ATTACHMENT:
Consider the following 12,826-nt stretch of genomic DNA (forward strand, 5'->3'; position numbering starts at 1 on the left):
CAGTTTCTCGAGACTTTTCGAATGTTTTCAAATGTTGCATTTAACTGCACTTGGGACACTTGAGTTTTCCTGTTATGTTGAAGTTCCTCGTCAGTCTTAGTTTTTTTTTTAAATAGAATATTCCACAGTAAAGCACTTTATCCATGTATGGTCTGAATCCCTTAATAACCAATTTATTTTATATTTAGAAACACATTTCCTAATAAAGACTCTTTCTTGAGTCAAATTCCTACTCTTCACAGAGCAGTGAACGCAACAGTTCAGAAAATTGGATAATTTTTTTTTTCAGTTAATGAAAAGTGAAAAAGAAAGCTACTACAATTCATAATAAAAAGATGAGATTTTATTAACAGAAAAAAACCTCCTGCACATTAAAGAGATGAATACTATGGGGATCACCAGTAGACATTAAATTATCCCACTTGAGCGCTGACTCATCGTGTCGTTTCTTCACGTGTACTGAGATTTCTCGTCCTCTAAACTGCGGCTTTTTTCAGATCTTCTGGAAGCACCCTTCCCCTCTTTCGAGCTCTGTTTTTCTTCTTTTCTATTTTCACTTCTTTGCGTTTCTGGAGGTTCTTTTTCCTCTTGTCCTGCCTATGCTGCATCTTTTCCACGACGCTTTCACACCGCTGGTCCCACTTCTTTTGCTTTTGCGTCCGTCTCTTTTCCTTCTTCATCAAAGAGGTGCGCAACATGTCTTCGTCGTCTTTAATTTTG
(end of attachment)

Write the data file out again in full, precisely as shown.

Consider the following 12,826-nt stretch of genomic DNA (forward strand, 5'->3'; position numbering starts at 1 on the left):
CAGTTTCTCGAGACTTTTCGAATGTTTTCAAATGTTGCATTTAACTGCACTTGGGACACTTGAGTTTTCCTGTTATGTTGAAGTTCCTCGTCAGTCTTAGTTTTTTTTTTAAATAGAATATTCCACAGTAAAGCACTTTATCCATGTATGGTCTGAATCCCTTAATAACCAATTTATTTTATATTTAGAAACACATTTCCTAATAAAGACTCTTTCTTGAGTCAAATTCCTACTCTTCACAGAGCAGTGAACGCAACAGTTCAGAAAATTGGATAATTTTTTTTTTCAGTTAATGAAAAGTGAAAAAGAAAGCTACTACAATTCATAATAAAAAGATGAGATTTTATTAACAGAAAAAAACCTCCTGCACATTAAAGAGATGAATACTATGGGGATCACCAGTAGACATTAAATTATCCCACTTGAGCGCTGACTCATCGTGTCGTTTCTTCACGTGTACTGAGATTTCTCGTCCTCTAAACTGCGGCTTTTTTCAGATCTTCTGGAAGCACCCTTCCCCTCTTTCGAGCTCTGTTTTTCTTCTTTTCTATTTTCACTTCTTTGCGTTTCTGGAGGTTCTTTTTCCTCTTGTCCTGCCTATGCTGCATCTTTTCCACGACGCTTTCACACCGCTGGTCCCACTTCTTTTGCTTTTGCGTCCGTCTCTTTTCCTTCTTCATCAAAGAGGTGCGCAACATGTCTTCGTCGTCTTTAATTTTG